Rachel Dolezal changed her race, now she's changing her name

Rachel Dolezal, the white girl who thinks she is black, is changing her name. She unemployed and facing eviction, but she has time to worry about a name change. Makes perfect sense right?

Don't worry, Rachel. We know who you are. You're a white girl. Always will be. Doesn't matter how much makeup and bronzer you wear or what you change your name to, you're still a Caucasian.

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So far she's changed her race, changing her name, and I guess she will change her gender too. Maybe she'll go from being a white girl to a black guy. That would be hilarious!

So what's her new name? She plans to change names from Rachel Dolezal to Nkechi Amare Diallo. That's somehow the short version of Nkechinyere. The long version looks like the short version. Does anyone else notice that?

Would you believe that Nkechi Amare Diallo, short for Nkechinyere, originates from the Igbo language of Nigeria and means “what god has given” or “gift of god”?

You’d better believe it, because all of the above is true, according to The Daily Mail.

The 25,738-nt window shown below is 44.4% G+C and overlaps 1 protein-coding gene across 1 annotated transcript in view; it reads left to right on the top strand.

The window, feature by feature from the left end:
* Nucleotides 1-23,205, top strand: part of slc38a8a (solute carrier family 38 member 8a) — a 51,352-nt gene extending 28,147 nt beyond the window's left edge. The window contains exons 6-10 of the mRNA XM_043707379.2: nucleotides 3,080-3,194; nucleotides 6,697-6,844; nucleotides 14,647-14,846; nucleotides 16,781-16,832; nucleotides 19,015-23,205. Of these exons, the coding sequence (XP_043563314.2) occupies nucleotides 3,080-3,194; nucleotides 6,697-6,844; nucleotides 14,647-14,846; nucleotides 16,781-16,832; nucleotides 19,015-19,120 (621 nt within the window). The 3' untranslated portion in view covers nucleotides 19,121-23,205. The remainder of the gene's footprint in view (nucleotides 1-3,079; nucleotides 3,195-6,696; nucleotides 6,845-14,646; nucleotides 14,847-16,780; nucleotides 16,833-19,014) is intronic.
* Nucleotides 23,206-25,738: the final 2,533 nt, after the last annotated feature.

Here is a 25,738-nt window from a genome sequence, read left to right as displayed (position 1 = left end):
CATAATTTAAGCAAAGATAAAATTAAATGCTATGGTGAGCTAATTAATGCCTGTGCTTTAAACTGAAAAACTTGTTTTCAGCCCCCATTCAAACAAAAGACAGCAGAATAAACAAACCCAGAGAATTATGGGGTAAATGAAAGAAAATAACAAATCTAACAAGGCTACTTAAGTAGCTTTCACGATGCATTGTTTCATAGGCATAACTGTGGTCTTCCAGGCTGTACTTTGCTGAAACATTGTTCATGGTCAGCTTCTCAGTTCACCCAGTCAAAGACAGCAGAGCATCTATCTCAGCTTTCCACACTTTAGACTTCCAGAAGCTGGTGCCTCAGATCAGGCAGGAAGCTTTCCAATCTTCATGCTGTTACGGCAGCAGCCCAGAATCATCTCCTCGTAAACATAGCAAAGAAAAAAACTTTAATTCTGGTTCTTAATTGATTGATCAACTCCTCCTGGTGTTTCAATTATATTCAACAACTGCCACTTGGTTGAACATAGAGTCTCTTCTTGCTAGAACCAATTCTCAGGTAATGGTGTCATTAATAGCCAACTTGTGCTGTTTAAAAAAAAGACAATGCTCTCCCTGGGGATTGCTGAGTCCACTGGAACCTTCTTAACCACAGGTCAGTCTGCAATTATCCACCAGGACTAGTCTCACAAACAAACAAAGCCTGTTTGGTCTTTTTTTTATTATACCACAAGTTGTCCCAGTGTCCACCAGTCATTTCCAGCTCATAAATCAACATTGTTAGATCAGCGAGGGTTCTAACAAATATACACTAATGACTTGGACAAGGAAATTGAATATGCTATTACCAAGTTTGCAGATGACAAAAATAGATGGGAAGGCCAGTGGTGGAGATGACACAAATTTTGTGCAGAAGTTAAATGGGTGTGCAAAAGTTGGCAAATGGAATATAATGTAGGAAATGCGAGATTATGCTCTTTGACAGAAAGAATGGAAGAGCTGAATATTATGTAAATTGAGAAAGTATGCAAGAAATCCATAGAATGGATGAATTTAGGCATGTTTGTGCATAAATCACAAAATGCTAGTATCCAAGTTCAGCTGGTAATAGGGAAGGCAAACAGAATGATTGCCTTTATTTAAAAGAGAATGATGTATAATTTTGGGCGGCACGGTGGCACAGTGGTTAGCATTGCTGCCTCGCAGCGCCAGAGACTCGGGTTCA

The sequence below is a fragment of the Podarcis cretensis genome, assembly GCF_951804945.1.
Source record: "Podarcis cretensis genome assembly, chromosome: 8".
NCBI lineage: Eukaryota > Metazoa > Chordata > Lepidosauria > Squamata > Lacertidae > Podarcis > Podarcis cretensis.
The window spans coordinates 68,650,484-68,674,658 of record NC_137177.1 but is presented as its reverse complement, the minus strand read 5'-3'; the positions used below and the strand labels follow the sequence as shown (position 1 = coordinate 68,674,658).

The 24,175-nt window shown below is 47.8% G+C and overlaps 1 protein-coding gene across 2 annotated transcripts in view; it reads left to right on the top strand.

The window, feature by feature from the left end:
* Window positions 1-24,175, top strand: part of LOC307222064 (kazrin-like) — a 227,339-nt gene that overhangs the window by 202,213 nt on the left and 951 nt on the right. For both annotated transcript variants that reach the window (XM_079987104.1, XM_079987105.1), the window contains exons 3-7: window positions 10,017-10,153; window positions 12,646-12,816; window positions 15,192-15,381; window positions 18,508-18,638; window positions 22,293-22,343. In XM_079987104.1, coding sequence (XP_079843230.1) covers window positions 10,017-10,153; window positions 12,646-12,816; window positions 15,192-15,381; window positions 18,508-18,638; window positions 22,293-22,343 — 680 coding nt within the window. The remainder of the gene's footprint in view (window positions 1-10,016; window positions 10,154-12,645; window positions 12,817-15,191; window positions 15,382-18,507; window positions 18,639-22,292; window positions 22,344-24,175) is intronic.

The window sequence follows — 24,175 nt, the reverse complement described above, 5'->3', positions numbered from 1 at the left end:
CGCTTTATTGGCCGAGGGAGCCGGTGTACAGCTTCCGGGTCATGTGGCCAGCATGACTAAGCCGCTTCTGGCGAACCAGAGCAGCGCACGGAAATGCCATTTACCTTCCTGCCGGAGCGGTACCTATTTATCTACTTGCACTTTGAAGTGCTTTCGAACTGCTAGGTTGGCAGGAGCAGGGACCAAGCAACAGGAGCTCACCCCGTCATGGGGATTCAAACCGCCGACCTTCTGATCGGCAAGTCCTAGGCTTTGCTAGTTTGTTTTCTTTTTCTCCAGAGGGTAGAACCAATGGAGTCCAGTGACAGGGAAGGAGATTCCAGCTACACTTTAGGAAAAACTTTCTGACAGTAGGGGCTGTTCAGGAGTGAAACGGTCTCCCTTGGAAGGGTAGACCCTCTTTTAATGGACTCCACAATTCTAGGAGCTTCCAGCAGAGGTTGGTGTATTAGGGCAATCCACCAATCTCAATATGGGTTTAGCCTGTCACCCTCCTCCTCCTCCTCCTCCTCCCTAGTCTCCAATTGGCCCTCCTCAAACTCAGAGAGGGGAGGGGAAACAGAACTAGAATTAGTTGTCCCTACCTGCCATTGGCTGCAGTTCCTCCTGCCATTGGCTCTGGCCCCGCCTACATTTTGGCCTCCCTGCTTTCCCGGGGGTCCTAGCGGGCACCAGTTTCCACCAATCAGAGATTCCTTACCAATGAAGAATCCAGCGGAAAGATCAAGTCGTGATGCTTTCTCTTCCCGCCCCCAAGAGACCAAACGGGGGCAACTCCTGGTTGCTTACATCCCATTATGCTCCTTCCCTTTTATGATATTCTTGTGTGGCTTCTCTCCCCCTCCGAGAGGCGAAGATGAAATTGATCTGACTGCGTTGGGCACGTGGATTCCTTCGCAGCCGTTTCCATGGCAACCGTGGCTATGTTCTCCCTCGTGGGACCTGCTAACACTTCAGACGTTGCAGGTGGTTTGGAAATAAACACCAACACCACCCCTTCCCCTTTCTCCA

Dolezal, the former president of the NAACP’s Spokane, Washington chapter and a part-time professor of Africana Studies at Eastern Washington University, changed her name in October in a Washington state court.

Only days later, she initiated a Change.org petition under Nkechi Diallo to lobby TEDx to post her speech from April, 2016 at the University of Idaho. She didn’t mention her birth name, only posting, “Rachel Dolezal's TEDx Talk on Race & Identity . . . is still not available online. Please post her talk online immediately. She should not be censored due to her unique perspective. We want to watch this speech!”

The petition only garnered 30 signatures; 100 were needed to get TED to post the speech, but TED posted it anyway on its TED blog, writing:

TEDx organizers host events independent of TED, and they have the freedom to invite speakers they feel are relevant to their communities. These volunteers find thousands of new voices all over the world - many of which would not otherwise be heard - including some of our most beloved, well-known speakers, people like Brene Brown and Simon Sinek. What TEDx organizers have achieved collectively is remarkable. But, yes, some of them occasionally share ideas we don’t stand behind.

So Rachel only needed 100 signatures to get noticed by TED, but only received 30? You can literally get 100 people to comment on a picture of a slice of pizza on Facebook, but she couldn't get more than 30 for something legit? That's funny. I wonder how many signatures were her on a different email address.

I guess no one truly supports her in all of her falseness.

She's an insult to humanity.

I can't take people like her serious.

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